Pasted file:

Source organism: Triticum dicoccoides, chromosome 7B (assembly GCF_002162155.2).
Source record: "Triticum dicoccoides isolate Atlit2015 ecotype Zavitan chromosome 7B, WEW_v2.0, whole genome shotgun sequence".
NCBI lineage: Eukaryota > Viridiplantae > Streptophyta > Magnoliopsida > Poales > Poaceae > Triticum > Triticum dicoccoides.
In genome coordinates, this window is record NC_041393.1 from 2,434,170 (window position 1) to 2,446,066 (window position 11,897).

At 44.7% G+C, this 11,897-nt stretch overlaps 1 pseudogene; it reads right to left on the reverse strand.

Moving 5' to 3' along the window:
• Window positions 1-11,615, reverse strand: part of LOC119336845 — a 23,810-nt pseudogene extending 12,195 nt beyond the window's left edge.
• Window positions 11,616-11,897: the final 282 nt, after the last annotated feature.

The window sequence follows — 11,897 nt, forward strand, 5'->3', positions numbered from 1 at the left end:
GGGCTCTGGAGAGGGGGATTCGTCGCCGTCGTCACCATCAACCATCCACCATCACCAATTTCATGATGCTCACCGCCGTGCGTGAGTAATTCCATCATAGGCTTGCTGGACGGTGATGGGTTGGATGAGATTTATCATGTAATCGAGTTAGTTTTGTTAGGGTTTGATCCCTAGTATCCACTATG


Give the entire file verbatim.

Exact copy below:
Source organism: Triticum dicoccoides, chromosome 7B (assembly GCF_002162155.2).
Source record: "Triticum dicoccoides isolate Atlit2015 ecotype Zavitan chromosome 7B, WEW_v2.0, whole genome shotgun sequence".
NCBI lineage: Eukaryota > Viridiplantae > Streptophyta > Magnoliopsida > Poales > Poaceae > Triticum > Triticum dicoccoides.
In genome coordinates, this window is record NC_041393.1 from 2,434,170 (window position 1) to 2,446,066 (window position 11,897).

At 44.7% G+C, this 11,897-nt stretch overlaps 1 pseudogene; it reads right to left on the reverse strand.

Moving 5' to 3' along the window:
• Window positions 1-11,615, reverse strand: part of LOC119336845 — a 23,810-nt pseudogene extending 12,195 nt beyond the window's left edge.
• Window positions 11,616-11,897: the final 282 nt, after the last annotated feature.

The window sequence follows — 11,897 nt, forward strand, 5'->3', positions numbered from 1 at the left end:
GGGCTCTGGAGAGGGGGATTCGTCGCCGTCGTCACCATCAACCATCCACCATCACCAATTTCATGATGCTCACCGCCGTGCGTGAGTAATTCCATCATAGGCTTGCTGGACGGTGATGGGTTGGATGAGATTTATCATGTAATCGAGTTAGTTTTGTTAGGGTTTGATCCCTAGTATCCACTATG